Letters from our readers
29 June 2010
It is with the help of articles such as this that one is able to, in conversations with fellow workers et al, attempt to show that once again people, be they soldiers or civilians, are being killed for a lie. I am old enough to remember the propaganda given to us regarding the reasons for the Vietnam War. It is sad that, except for the obvious word changes, it is occurring again in an increasing fashion. It is a huge help to be able to direct people to the WSWS web site knowing they are going to be able to read a proper Marxist analysis and not have any inculcated prejudices reinforced by petty bourgeois radical sophistry.
25 June 2010
On “Beyond BP”
Well done. You write: “Indeed, in their pursuit of profit, energy companies have produced one atrocity after the next—from oil spills, to pollution and devastation in Africa, to global warming, to a series of mine explosions throughout the world, to utility shutoffs in homes throughout the US.”
They have also had much influence and much profit to be had in the wars in the Middle East past, present, and in the planning stages. These companies produce environmental disaster, crimes against humanity, and death along with their profits. Capitalism is a scourge on the planet.
23 June 2010
Thanks for the spot-on critique of the Malthusian, sewer-socialist gathering in Detroit. I translate for the USSF as a matter of gaining practice with Spanish, which requires a great deal of nose-holding because of the disgusting ingenuousness and reformist groveling, but I hope to use such practical experience to good advantage promoting Trotskyism in the continent. The alternative which many of the USSF workshops offer to capitalism and its genocide of people of non-European descent is the same as what slavemasters in the US offered chattel slaves: namely, a little kitchen garden to grow yams and collard greens. I wish the ICFI great success with their literature table at the US Social Forum! Wish I could join you there!
23 June 2010
The USA spends $12 billion each month in Iraq alone. If this money was directed at the 903,000 unemployed who just lost their benefits we could hand each one of them over $13,000 next month and the month after and the month after that. Can you imagine the economic stimulus that would occur from this?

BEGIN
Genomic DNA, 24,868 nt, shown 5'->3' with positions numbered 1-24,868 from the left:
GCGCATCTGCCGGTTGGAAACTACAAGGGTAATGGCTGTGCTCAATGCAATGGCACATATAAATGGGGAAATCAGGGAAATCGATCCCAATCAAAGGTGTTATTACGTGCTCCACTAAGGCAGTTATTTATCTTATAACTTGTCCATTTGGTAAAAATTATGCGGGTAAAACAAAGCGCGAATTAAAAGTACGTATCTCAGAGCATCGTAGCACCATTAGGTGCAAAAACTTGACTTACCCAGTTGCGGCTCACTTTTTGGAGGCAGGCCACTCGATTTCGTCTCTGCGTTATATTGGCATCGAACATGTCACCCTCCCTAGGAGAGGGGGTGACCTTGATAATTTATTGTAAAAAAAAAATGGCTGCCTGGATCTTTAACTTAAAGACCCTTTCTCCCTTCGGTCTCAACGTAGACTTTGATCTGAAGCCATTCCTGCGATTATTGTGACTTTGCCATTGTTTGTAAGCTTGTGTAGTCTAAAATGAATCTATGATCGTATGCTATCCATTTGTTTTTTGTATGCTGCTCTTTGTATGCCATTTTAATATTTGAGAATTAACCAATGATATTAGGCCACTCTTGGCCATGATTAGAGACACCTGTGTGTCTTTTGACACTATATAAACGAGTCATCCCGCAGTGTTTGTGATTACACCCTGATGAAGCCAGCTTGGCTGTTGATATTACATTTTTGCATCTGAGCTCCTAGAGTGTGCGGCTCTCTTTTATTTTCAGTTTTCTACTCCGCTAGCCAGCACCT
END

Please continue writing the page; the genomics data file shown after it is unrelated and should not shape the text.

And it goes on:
Of course, the idea that demand stimulates the economy is very out-of-fashion these days. The more popular view is that throwing billions at GM to make cars nobody can afford is much more comforting to those making the rules. After all, how can we trust such an important thing as money in the hands of the poor?
24 June 2010
I can see unemployment benefits being cut off if there was no recession, but there is. Each week I read about more job cuts in many fields of work. If the unemployed can't find jobs, then how will they survive? This is a serious crisis that is only going to get worse. If these senators get paid big bucks to make wise decisions for the American people then they should come up with a solution that will help the American people get back to work. Cutting unemployment benefits will make our economy much worse and cause many Americans to lose hope in our government system. Plus it will give the impression that the government does not have any compassion or empathy for the unemployed who struggles to find a job that pays close to what they were making before so that they can provide for their families.
New Jersey, USA
26 June 2010